If there is one piece of bicycle apparel that has the potential to strike fear into the heart of every newbie cyclist, (or even some pro cyclists for that matter), it is the bib short. Oddly shaped and lump flauntingly tight, cycling bib shorts are nevertheless Ride Essentials if regular road riding is on the menu.
Rest assured that if you have ever felt a twinge of unease when caught surreptitiously browsing through sets of bib shorts, then you are not alone. In this, as in all cycle clothing matters, let Always Riding demystify the demystify-able; as we present our guide to choosing your first pair of cycling Bib Shorts.
Lycra is your friend
Almost all cycling bib shorts are made of lycra, or derivations of this wonder, stretchy material. Blended with carbon fibre, merged with cordura, or constructed from plain vanilla lycra, this is the core of a bib short. Your non cycling friends may laugh, and your loved one may have to grapple with the stair rail in hysteric disbelief the first time you stride out of the bedroom ready to ride, but remember, it’s all about context. Astride the bike, you are rider, a majestic noble soul tainted by hidden passions for French vernacular. Stand more than ten metres away from the bike however, and you’re just a guy in lycra out in the middle of the day scaring passers by.
Strapped in like Rocketman
The bib straps – designed to hold your bib shorts in place, these often wide and soft edged fabric loops are essential in preventing ‘loose botty’ during your ride – and believe you me, this is to be avoided at all costs. Some of the very top level bib shorts will make you feel a little hunched over off the bike, as the bib straps try to push you into a sloped back racing position. However, this is intentional, as a road rider will spend 99% of the ride on the bike, with a 1% coffee stop break. Riders that reverse these percentages, hang your heads in shame.
The Pad (or Chamois)
Delightful. As good a word as any for describing the feeling of merrily pedaling along with a comfy chamois between your legs, yet what makes for a good one? We’ve felt literally hundreds of pads (without the riders being in them), and after much squeezing, we believe it is all down to three things – stretch, material and breathability. Without wishing to distill what is a complex piece of fabric and product engineering into too glib a description, if a brand has got these 3 things right, comfort should follow, take a look:
Stretch – A pedaling motion is complex, and to fully be one with the rider, the pad must ideally stretch in 4 ways to take the two and fro of the cycling position.
Material – Light, dimpled or just plain smooth, a chamois can be constructed from many different layers of material to create the ideal trouser sandwich. Lower end bibs will often house a more rudimentary pad, let’s call it a workhorse for shorter rides. Higher end bibs on the other hand, will tote a chamois clever enough to date an Oxford graduate, and offer a level of comfort that nearly always justifies the price.
Breathability – A pad that breathes is your ride Wingman. You may not hear muffled Americanisms spouting forth from your shorts as you ride, but it’s there keeping things on track. On a hot day, you will put out a lot of sweat, and that sweat, along with a whole host of heat, has to travel through your pad if you are to stay comfortable; and that is just what a good bib short pad will allow – breathability.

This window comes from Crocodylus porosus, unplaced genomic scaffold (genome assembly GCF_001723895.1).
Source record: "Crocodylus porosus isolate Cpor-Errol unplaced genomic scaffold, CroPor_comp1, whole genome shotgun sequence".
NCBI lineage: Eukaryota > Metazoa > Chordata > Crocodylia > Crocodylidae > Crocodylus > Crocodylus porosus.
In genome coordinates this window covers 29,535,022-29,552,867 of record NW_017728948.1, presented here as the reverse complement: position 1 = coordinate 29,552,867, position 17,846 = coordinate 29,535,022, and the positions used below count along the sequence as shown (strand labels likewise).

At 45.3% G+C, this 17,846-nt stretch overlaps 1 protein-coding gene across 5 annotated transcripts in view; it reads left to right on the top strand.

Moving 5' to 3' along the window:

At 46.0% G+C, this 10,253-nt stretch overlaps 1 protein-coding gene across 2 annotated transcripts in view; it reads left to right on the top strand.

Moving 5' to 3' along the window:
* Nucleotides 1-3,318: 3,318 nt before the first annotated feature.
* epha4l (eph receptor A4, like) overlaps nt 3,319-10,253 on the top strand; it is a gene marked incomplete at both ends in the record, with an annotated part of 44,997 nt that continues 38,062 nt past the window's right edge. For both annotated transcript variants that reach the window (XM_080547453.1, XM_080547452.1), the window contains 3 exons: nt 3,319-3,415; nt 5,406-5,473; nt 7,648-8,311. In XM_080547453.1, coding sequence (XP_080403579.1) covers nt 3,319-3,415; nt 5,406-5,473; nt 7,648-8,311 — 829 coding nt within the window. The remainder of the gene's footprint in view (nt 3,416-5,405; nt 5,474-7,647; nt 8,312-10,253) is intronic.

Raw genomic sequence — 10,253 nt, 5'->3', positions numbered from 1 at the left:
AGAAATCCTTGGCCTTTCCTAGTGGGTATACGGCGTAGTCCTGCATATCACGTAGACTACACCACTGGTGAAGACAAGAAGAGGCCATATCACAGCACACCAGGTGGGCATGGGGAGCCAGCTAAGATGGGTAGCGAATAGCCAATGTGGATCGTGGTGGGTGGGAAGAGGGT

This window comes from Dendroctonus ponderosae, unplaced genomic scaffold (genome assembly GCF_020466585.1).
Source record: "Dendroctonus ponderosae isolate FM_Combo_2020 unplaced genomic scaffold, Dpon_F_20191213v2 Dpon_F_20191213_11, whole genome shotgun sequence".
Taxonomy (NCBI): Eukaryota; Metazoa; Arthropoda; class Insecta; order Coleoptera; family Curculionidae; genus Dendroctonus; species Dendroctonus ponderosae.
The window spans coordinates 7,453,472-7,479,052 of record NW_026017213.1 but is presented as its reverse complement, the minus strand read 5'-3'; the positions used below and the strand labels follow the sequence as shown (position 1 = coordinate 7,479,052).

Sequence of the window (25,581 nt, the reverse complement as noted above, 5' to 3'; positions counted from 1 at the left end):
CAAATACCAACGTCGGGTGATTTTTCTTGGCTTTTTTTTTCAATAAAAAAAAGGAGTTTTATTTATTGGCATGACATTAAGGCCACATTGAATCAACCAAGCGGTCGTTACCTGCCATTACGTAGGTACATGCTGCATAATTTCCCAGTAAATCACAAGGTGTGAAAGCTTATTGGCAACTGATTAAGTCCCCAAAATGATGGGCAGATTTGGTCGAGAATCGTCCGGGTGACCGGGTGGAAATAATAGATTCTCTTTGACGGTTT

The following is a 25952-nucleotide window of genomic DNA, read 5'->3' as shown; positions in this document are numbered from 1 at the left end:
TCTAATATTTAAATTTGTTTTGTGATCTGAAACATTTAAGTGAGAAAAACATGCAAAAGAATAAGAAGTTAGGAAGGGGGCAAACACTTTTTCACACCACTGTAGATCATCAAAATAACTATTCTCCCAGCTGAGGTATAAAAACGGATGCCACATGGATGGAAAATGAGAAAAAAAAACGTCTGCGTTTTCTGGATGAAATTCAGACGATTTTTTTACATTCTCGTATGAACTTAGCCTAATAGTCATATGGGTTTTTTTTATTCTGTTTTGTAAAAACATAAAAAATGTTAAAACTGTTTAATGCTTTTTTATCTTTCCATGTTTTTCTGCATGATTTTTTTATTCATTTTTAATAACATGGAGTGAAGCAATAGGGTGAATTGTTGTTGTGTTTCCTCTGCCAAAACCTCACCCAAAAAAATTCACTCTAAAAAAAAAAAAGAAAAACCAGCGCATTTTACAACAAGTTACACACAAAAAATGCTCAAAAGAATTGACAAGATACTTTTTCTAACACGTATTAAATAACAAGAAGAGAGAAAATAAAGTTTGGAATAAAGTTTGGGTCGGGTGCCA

Give me a leg up
You ride a bike, you rock lycra – you do not wear Hot Pants.
Unless you particular like flaunting your upper thighs to your fellow man, a well proportioned bib short thigh length is what you should be asking from your bib short. As a rule of thumb, the more pro the bib short, the higher that leg will go; to a point that is. In our experience, unless you are really tall, let’s say over 6ft 5″, and as long as you have bought the correct size, you should always be able to work a good leg length without ever risking hot pant territory.
Like a little salt with a good steak, no bib is complete without the little touches.
The silicon leg grippers, the essential final flourish to keep the bib in position. Lavishly applied or smartly echoing the brand’s logo, you will find silicon leg grippers at the bottom of most cycling bib shorts. However, like all rules there are exceptions, most notably Etxeondo, who’s incredibly popular Dicolor bib does away with leg grippers entirely, and still rocks hard. This might be a good time to point out that bib shorts stay in position a lot better with SHAVED legs, as the gripper loves clean skin contact without the hair creating a slippery surface.
Moving to the exterior, and a nicely produced bib, whether budget or bling, will nowadays sport careful attention to detail. From the brand’s logo to the colour styling, everything should sit well and ideally match with your cycling jersey. In our view, the bib short is an extension of the jersey, so having an eye for style here will pay dividends on the road. No style? Don’t worry, just choose classic black with minimal extras, and then you can match it with anything. If you do go for a bib with some colour, then try to match it with your bike and jersey for a cohesive look.
That’s all for today, but if you have a moment, put your new found knowledge into practice and browse our range of cycling bibshorts in store >